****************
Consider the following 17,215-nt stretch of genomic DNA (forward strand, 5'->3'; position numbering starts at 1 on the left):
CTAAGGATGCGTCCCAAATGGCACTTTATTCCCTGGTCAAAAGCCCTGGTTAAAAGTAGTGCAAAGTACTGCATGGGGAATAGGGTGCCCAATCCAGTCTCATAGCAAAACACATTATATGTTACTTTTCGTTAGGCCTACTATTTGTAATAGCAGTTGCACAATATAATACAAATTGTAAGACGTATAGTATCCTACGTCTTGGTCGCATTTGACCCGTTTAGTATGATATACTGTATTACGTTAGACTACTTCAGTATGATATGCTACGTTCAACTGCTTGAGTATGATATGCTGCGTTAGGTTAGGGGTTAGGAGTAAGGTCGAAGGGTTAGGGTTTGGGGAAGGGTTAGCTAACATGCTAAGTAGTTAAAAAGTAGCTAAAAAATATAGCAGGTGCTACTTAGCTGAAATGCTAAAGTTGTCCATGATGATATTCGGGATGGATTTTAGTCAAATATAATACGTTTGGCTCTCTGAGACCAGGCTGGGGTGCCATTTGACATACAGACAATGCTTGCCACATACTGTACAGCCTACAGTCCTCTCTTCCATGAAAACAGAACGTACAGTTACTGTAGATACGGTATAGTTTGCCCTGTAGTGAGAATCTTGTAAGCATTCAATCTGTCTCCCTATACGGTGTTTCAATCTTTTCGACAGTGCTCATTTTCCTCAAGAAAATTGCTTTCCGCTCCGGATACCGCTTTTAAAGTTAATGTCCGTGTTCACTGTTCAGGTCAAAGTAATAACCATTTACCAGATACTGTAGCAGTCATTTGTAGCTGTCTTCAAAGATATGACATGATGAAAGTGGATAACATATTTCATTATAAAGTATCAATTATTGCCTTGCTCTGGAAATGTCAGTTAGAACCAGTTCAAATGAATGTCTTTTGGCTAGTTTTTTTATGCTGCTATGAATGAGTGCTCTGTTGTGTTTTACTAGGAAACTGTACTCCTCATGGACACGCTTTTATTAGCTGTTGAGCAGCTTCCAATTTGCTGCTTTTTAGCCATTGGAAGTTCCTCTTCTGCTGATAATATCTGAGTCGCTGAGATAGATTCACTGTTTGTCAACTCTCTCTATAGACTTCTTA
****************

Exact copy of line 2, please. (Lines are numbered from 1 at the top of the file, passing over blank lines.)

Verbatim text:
CTAAGGATGCGTCCCAAATGGCACTTTATTCCCTGGTCAAAAGCCCTGGTTAAAAGTAGTGCAAAGTACTGCATGGGGAATAGGGTGCCCAATCCAGTCTCATAGCAAAACACATTATATGTTACTTTTCGTTAGGCCTACTATTTGTAATAGCAGTTGCACAATATAATACAAATTGTAAGACGTATAGTATCCTACGTCTTGGTCGCATTTGACCCGTTTAGTATGATATACTGTATTACGTTAGACTACTTCAGTATGATATGCTACGTTCAACTGCTTGAGTATGATATGCTGCGTTAGGTTAGGGGTTAGGAGTAAGGTCGAAGGGTTAGGGTTTGGGGAAGGGTTAGCTAACATGCTAAGTAGTTAAAAAGTAGCTAAAAAATATAGCAGGTGCTACTTAGCTGAAATGCTAAAGTTGTCCATGATGATATTCGGGATGGATTTTAGTCAAATATAATACGTTTGGCTCTCTGAGACCAGGCTGGGGTGCCATTTGACATACAGACAATGCTTGCCACATACTGTACAGCCTACAGTCCTCTCTTCCATGAAAACAGAACGTACAGTTACTGTAGATACGGTATAGTTTGCCCTGTAGTGAGAATCTTGTAAGCATTCAATCTGTCTCCCTATACGGTGTTTCAATCTTTTCGACAGTGCTCATTTTCCTCAAGAAAATTGCTTTCCGCTCCGGATACCGCTTTTAAAGTTAATGTCCGTGTTCACTGTTCAGGTCAAAGTAATAACCATTTACCAGATACTGTAGCAGTCATTTGTAGCTGTCTTCAAAGATATGACATGATGAAAGTGGATAACATATTTCATTATAAAGTATCAATTATTGCCTTGCTCTGGAAATGTCAGTTAGAACCAGTTCAAATGAATGTCTTTTGGCTAGTTTTTTTATGCTGCTATGAATGAGTGCTCTGTTGTGTTTTACTAGGAAACTGTACTCCTCATGGACACGCTTTTATTAGCTGTTGAGCAGCTTCCAATTTGCTGCTTTTTAGCCATTGGAAGTTCCTCTTCTGCTGATAATATCTGAGTCGCTGAGATAGATTCACTGTTTGTCAACTCTCTCTATAGACTTCTTA